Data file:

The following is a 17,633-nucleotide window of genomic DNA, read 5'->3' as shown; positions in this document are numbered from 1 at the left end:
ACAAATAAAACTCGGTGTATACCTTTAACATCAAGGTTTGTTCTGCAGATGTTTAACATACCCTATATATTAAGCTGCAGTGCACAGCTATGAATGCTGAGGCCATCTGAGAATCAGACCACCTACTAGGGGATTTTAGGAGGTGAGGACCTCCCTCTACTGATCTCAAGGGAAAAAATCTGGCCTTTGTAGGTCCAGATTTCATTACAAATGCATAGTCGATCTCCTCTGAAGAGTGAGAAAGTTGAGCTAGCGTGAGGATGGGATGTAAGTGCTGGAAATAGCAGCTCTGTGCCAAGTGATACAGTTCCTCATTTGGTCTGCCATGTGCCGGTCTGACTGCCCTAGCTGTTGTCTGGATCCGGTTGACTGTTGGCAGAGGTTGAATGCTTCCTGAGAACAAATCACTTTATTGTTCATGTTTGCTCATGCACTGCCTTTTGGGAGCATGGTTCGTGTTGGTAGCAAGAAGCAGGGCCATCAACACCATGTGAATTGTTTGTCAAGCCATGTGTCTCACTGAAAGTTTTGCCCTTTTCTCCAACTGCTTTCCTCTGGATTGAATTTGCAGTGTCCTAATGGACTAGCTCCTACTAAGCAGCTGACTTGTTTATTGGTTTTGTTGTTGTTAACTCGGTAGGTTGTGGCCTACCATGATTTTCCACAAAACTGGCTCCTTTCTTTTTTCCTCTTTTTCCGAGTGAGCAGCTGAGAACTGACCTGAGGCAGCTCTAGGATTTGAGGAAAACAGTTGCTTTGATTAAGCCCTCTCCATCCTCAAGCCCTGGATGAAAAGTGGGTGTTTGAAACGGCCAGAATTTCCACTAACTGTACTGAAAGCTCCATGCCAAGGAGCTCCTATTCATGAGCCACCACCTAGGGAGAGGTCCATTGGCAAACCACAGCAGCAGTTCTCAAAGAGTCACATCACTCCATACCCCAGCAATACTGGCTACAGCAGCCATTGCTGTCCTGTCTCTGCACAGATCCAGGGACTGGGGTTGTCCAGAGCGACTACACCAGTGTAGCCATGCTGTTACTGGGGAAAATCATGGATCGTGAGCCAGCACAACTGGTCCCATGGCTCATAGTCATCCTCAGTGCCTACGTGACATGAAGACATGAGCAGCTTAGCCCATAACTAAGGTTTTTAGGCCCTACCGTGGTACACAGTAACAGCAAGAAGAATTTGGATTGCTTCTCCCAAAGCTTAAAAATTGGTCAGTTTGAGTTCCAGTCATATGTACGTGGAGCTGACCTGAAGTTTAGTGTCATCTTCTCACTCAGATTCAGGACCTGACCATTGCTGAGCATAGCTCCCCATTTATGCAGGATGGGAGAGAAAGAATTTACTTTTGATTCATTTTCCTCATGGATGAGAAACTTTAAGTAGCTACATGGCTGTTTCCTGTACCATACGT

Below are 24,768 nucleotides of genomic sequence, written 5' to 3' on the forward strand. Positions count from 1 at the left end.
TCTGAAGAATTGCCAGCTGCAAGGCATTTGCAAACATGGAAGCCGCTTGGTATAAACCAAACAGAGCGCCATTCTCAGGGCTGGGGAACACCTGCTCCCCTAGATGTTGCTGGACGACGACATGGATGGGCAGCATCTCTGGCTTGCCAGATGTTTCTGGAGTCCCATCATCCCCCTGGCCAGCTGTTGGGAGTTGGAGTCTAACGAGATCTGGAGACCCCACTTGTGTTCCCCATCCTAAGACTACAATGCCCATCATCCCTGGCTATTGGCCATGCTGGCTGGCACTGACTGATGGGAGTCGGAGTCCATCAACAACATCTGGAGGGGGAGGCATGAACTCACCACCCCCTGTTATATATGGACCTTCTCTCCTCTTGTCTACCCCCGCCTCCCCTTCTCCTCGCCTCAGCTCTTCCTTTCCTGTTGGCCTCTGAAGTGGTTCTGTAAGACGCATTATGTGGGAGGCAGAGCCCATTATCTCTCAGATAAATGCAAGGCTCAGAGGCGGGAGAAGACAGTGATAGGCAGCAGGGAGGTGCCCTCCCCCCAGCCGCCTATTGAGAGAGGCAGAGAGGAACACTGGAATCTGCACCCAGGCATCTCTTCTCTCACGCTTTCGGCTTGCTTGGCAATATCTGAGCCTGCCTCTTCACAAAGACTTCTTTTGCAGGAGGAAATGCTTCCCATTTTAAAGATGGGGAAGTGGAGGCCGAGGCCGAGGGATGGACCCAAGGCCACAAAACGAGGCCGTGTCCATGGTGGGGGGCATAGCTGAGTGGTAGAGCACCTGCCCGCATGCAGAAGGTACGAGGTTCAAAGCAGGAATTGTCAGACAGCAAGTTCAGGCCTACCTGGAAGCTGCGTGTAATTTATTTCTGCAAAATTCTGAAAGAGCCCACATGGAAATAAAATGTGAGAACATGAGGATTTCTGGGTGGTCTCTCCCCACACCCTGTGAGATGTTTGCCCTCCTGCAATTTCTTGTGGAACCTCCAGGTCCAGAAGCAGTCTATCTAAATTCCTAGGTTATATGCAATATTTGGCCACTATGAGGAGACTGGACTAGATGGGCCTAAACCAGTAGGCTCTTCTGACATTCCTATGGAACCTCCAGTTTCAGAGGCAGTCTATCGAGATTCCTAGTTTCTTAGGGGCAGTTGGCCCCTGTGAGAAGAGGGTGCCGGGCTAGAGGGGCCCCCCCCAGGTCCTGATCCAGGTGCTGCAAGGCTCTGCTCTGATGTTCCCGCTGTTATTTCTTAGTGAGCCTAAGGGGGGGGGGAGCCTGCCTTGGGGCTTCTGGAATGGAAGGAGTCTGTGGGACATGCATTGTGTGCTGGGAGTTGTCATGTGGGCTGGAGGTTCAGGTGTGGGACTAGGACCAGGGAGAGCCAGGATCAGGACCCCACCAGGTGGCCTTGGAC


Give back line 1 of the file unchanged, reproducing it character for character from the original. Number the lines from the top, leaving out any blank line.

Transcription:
The following is a 17,633-nucleotide window of genomic DNA, read 5'->3' as shown; positions in this document are numbered from 1 at the left end: